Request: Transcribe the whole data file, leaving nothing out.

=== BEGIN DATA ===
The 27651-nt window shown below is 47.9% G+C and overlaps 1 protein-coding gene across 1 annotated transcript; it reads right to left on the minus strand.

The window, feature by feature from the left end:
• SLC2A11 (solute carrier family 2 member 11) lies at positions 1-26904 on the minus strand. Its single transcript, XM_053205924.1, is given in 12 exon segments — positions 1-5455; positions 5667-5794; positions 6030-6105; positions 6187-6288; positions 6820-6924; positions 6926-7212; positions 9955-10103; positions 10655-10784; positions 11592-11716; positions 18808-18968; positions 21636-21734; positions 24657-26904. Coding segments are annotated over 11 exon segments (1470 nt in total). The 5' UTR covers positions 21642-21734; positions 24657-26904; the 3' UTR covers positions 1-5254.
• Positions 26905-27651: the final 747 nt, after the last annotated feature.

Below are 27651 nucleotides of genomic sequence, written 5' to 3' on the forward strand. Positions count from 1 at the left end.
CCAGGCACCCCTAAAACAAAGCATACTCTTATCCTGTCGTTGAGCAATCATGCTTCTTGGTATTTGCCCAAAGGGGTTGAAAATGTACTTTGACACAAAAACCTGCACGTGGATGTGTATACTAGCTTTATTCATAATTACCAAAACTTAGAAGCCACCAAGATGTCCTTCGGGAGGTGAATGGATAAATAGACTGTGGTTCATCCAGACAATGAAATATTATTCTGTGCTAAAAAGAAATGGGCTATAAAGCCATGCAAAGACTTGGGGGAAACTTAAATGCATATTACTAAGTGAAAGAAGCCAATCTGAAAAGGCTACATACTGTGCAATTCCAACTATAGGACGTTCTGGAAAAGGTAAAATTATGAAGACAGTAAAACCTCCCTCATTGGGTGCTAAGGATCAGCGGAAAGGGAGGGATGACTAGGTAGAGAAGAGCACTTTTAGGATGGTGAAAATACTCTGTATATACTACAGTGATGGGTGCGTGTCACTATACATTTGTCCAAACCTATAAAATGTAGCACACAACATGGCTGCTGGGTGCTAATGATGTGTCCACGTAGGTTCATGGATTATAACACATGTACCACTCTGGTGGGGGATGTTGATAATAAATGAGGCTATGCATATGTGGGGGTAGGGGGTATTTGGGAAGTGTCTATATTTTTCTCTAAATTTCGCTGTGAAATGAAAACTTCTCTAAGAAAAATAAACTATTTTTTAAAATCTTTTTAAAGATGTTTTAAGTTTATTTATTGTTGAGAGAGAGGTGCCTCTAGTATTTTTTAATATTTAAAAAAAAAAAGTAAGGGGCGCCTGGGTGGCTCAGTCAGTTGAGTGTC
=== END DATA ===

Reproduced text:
The 27651-nt window shown below is 47.9% G+C and overlaps 1 protein-coding gene across 1 annotated transcript; it reads right to left on the minus strand.

The window, feature by feature from the left end:
• SLC2A11 (solute carrier family 2 member 11) lies at positions 1-26904 on the minus strand. Its single transcript, XM_053205924.1, is given in 12 exon segments — positions 1-5455; positions 5667-5794; positions 6030-6105; positions 6187-6288; positions 6820-6924; positions 6926-7212; positions 9955-10103; positions 10655-10784; positions 11592-11716; positions 18808-18968; positions 21636-21734; positions 24657-26904. Coding segments are annotated over 11 exon segments (1470 nt in total). The 5' UTR covers positions 21642-21734; positions 24657-26904; the 3' UTR covers positions 1-5254.
• Positions 26905-27651: the final 747 nt, after the last annotated feature.

Below are 27651 nucleotides of genomic sequence, written 5' to 3' on the forward strand. Positions count from 1 at the left end.
CCAGGCACCCCTAAAACAAAGCATACTCTTATCCTGTCGTTGAGCAATCATGCTTCTTGGTATTTGCCCAAAGGGGTTGAAAATGTACTTTGACACAAAAACCTGCACGTGGATGTGTATACTAGCTTTATTCATAATTACCAAAACTTAGAAGCCACCAAGATGTCCTTCGGGAGGTGAATGGATAAATAGACTGTGGTTCATCCAGACAATGAAATATTATTCTGTGCTAAAAAGAAATGGGCTATAAAGCCATGCAAAGACTTGGGGGAAACTTAAATGCATATTACTAAGTGAAAGAAGCCAATCTGAAAAGGCTACATACTGTGCAATTCCAACTATAGGACGTTCTGGAAAAGGTAAAATTATGAAGACAGTAAAACCTCCCTCATTGGGTGCTAAGGATCAGCGGAAAGGGAGGGATGACTAGGTAGAGAAGAGCACTTTTAGGATGGTGAAAATACTCTGTATATACTACAGTGATGGGTGCGTGTCACTATACATTTGTCCAAACCTATAAAATGTAGCACACAACATGGCTGCTGGGTGCTAATGATGTGTCCACGTAGGTTCATGGATTATAACACATGTACCACTCTGGTGGGGGATGTTGATAATAAATGAGGCTATGCATATGTGGGGGTAGGGGGTATTTGGGAAGTGTCTATATTTTTCTCTAAATTTCGCTGTGAAATGAAAACTTCTCTAAGAAAAATAAACTATTTTTTAAAATCTTTTTAAAGATGTTTTAAGTTTATTTATTGTTGAGAGAGAGGTGCCTCTAGTATTTTTTAATATTTAAAAAAAAAAAGTAAGGGGCGCCTGGGTGGCTCAGTCAGTTGAGTGTC